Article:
Request for schoolgirls’ karakia over human remains causes upset


Upset whānau say asking a pair of Māori schoolgirls to say a karakia (prayer) over human remains found at their school breached many protocols.

The human kōiwi (bones) were found at Epsom Girls Grammar school.

The school admits that although the idea was well-intentioned, it was a breach of tikanga (custom) and should not have happened.

One girl’s father says the breach left him concerned and angry about his daughter’s involvement with kōiwi and how her involvement came about. He’s worried other schools might make similar mistakes by not consulting before making such decisions.

The school is on Māori land and Māori staff – tangata whenua – weren’t consulted at all, he says.

“Someone’s taken it upon themselves, under some directive to move this skeleton and then, somehow, they thought it a good idea to ask my daughter and her cousin to say a karakia over them. That’s a breach [of tikanga] in many ways.”

The two girls said the karakia before the kōiwi, thought to have been used in the past for teaching purposes, was taken to the University of Auckland.

The father says he is worried about his daughter’s safety.

For Māori, a kōiwi is still a person, deserving of mana and dignity.

Kōiwi are the physical representation of their whakapapa and identity. The essence of a person is in the bones, the most sacred part of a person.

According to tikanga, it is culturally offensive to interfere with, display or use kōiwi.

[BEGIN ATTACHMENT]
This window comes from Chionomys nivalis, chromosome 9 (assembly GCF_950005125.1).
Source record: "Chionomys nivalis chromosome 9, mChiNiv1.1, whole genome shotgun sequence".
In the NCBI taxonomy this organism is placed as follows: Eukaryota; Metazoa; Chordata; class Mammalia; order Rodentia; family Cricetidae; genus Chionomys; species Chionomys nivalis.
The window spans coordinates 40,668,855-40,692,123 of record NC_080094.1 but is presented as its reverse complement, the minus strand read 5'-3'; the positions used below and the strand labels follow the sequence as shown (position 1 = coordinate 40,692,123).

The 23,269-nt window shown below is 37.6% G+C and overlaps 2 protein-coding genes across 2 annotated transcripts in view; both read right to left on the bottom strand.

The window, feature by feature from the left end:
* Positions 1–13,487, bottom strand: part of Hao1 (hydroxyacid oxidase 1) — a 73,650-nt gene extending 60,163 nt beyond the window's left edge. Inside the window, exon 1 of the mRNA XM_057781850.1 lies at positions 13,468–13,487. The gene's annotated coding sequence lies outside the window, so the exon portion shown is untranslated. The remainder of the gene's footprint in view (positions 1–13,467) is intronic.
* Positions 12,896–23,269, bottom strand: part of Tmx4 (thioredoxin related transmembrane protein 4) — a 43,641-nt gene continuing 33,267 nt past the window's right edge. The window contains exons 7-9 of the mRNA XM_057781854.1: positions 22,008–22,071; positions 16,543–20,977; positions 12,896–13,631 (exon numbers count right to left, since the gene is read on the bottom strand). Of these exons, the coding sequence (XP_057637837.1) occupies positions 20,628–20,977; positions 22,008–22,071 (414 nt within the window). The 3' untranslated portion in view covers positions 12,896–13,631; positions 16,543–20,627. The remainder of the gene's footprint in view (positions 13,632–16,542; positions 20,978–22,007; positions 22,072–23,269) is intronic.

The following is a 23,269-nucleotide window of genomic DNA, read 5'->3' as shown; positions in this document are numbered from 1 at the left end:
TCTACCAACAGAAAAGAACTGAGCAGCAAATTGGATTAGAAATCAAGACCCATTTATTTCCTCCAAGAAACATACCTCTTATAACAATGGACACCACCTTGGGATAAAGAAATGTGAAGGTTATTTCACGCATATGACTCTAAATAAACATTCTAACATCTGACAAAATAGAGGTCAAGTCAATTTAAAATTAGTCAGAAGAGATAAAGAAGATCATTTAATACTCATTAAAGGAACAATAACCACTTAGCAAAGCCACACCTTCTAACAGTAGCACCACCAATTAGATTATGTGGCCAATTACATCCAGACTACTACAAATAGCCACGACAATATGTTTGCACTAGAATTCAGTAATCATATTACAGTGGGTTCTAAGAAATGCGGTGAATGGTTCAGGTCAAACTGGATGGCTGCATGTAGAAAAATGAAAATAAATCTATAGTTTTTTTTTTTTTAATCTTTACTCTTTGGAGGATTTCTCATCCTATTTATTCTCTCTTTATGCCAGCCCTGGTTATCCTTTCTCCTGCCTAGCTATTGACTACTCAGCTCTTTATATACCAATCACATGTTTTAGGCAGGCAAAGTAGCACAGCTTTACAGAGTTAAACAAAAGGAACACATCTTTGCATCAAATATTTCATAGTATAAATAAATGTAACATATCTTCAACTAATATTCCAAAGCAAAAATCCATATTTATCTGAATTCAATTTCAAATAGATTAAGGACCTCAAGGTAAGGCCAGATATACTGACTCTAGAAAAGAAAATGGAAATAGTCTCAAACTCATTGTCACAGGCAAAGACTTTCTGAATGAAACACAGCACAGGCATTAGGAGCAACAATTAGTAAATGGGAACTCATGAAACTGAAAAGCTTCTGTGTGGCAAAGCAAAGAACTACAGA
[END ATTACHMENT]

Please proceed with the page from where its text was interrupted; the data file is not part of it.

“Just to simply be rolled out and transported down the road to somewhere else, as Māori people, we don’t do that to people. There’s a system and a process in place for us to respond to those sorts of things.”

A kaumātua or tohunga from the local iwi should have been consulted over the tikanga, he says.

He says another aspect of the tikanga breach is the school overlooked its partnership with Te Tiriti (Treaty of Waitangi).

The result of not consulting with the Treaty partner is people break tikanga, he says.

“There’s potentially a number of conversations where Māori should’ve been involved and they just weren’t. Had they been involved this would not have happened and, as a result of that, that’s what angers me, is that our children are put at risk because of that.”

Other parents were also upset and concerned.

“These are remains of an ancestor,” says one. She wants the school to repatriate the kōiwi to the descendants.

This means storing them safely and culturally appropriately until they are eventually put to rest with their family.

Since the incident the school leadership has worked with the girls’ whānau to rectify the situation, which the father appreciates.

He also wants the Ministry of Education to see if other schools have kōiwi.

The Ministry says however, that schools don’t have to report on the materials they use for educational purposes.

It says it encourages schools to be aware of appropriate cultural practices and to seek guidance and cultural support from kaiako Māori and local kaumātua.


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